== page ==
When Samuel Pandolfo arrived in St. Cloud in 1917, he dreamed of building an automobile empire that would rival Detroit. He chose St. Cloud because two rail lines already ran through the town, making it possible to receive supplies and ship his cars to the Twin Cities and then on to Chicago and points east. He also believed the farmers in the area would jump at the chance to get out of the fields and put their experience fixing and maintaining their farm equipment to good use by helping to design and manufacture automobiles. The people of St. Cloud welcomed him and his enthusiasm for building an extensive industrial and residential complex for the manufacture of the Pan Motor Car. In fact, many of St. Cloud’s elite purchased stock in the enterprise, and several local leaders became directors in the company.

Pandolfo’s interest in automobiles began as he traveled around the southwestern part of the county selling insurance. He claimed to have worn out 37 cars in his time as a salesman in addition to suffering through numerous breakdowns and uncomfortable days behind the wheel. He believed this experience would put him in a unique position to manufacture cars that were comfortable, fun and efficient to drive, and outlast any vehicle currently on the market. After acquiring 47-acres of land, Pandolfo began construction on a factory for the manufacture of the Pan Motor Car and office buildings for the operation of the business.

The first Pan Motor cars were considered touring models with contemporary bells and whistles. They included innovations such as a canvas roof that could easily be retracted, a gas gauge, built-in clock, a built-in icebox to keep snacks fresh, and an electric starter that heralded the end of the hand-crank starter. It was even possible for the seats to fold down and be used as a bed. To prove his cars were road-worthy, Pandolfo arranged an event in 1918 for the media and stockholders where three Pan Motor cars raced over rough roads to the top of Pike’s Peak in Colorado. Investors lined up to become part of the Pan Motor Company with Pandolfo as its ringleader and sales of the car began rolling in.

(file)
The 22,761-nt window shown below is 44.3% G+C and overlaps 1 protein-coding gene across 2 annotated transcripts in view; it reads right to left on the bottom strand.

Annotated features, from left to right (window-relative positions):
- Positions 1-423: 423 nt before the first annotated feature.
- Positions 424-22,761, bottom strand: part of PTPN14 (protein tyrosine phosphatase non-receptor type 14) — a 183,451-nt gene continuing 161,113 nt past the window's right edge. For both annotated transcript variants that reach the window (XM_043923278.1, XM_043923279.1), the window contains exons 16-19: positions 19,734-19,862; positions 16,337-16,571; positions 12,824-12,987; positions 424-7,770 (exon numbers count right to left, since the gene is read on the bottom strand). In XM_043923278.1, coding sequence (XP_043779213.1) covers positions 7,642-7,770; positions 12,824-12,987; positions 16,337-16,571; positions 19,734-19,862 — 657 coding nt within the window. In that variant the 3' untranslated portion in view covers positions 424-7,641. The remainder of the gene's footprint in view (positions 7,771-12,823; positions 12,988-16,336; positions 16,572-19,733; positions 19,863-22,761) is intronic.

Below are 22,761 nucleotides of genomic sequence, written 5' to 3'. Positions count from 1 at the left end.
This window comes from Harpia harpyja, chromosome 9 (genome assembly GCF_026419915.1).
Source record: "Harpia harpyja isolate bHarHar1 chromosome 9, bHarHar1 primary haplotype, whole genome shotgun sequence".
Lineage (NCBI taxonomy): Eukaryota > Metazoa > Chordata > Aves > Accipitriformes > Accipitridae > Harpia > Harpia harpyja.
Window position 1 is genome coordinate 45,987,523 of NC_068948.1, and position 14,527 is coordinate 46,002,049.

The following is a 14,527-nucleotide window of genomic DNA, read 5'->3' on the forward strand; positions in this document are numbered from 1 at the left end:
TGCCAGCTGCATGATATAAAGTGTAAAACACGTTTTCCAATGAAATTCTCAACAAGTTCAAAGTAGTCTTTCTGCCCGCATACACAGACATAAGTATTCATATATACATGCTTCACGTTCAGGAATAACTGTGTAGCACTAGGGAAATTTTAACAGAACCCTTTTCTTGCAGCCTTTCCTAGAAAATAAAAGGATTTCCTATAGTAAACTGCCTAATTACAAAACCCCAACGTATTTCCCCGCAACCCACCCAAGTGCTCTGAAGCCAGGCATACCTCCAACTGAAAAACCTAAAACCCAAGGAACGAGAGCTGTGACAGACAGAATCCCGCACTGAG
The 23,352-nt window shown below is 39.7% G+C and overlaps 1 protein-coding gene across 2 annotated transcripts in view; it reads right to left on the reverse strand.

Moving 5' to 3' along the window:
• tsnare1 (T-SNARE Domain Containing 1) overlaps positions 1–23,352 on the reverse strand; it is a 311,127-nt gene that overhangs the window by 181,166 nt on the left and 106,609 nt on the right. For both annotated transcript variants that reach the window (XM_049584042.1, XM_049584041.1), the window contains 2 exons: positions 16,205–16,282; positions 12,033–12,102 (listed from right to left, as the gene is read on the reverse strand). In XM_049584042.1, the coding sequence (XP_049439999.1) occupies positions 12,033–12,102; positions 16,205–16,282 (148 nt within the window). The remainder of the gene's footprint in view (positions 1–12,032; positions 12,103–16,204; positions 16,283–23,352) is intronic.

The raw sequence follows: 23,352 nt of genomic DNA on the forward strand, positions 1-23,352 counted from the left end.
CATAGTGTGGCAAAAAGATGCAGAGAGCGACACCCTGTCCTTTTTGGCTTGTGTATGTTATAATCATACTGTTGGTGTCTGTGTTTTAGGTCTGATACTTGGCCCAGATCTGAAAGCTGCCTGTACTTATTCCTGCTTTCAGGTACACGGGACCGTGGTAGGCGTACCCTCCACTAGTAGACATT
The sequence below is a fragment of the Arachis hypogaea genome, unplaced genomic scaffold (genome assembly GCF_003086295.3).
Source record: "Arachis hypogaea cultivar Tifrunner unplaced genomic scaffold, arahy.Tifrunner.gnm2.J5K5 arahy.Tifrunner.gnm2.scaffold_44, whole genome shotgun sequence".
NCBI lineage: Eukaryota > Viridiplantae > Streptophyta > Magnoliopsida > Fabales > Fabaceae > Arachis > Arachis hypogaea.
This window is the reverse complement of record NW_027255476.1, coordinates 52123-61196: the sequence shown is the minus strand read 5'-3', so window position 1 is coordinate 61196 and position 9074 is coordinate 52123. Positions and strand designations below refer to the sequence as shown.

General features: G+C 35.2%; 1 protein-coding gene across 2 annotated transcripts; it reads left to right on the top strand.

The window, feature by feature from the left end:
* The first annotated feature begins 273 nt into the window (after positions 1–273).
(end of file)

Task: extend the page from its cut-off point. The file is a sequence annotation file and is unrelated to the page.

Once stockholders had contributed the capital needed and the factory was in place, Pandolfo began planning a company town to house the employees that would be necessary to keep up with the demand for his automobiles. To his credit, Pandolfo knew he didn’t want Pantown to resemble an ordinary company town with cheaply-made homes that all looked alike stacked onto each block as tightly as possible. Instead, he envisioned neat rows of bungalows with open porches and lawns for families to enjoy.

With that in mind, Pan-Town-on-the-Mississippi was born. Located in a six-block area in the northwest corner of St. Cloud, Pantown was built adjacent to the Pan Motor Company factory to make getting to and from work easy. Twenty-five house plans in the Craftsman and Western Stick styles were drawn up by architect Arthur C. Clausen to meet the needs of three categories of employees: executives, managers, and workers. All of the homes had maple flooring throughout with oak and pine used for interior millwork and trimming.